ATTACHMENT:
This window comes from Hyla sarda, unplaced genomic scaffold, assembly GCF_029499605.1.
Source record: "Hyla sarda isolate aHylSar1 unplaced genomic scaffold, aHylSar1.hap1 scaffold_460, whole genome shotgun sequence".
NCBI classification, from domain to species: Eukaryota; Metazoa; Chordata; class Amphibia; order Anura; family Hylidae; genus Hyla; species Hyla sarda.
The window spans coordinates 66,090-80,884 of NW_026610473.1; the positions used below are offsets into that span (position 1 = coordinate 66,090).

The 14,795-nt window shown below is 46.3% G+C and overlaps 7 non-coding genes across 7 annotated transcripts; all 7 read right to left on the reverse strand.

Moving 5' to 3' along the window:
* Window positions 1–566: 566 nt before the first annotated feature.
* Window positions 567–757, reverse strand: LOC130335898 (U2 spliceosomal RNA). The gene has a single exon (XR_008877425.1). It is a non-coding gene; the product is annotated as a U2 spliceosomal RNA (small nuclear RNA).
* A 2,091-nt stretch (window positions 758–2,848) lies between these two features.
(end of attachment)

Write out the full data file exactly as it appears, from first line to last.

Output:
This window comes from Hyla sarda, unplaced genomic scaffold, assembly GCF_029499605.1.
Source record: "Hyla sarda isolate aHylSar1 unplaced genomic scaffold, aHylSar1.hap1 scaffold_460, whole genome shotgun sequence".
NCBI classification, from domain to species: Eukaryota; Metazoa; Chordata; class Amphibia; order Anura; family Hylidae; genus Hyla; species Hyla sarda.
The window spans coordinates 66,090-80,884 of NW_026610473.1; the positions used below are offsets into that span (position 1 = coordinate 66,090).

The 14,795-nt window shown below is 46.3% G+C and overlaps 7 non-coding genes across 7 annotated transcripts; all 7 read right to left on the reverse strand.

Moving 5' to 3' along the window:
* Window positions 1–566: 566 nt before the first annotated feature.
* Window positions 567–757, reverse strand: LOC130335898 (U2 spliceosomal RNA). The gene has a single exon (XR_008877425.1). It is a non-coding gene; the product is annotated as a U2 spliceosomal RNA (small nuclear RNA).
* A 2,091-nt stretch (window positions 758–2,848) lies between these two features.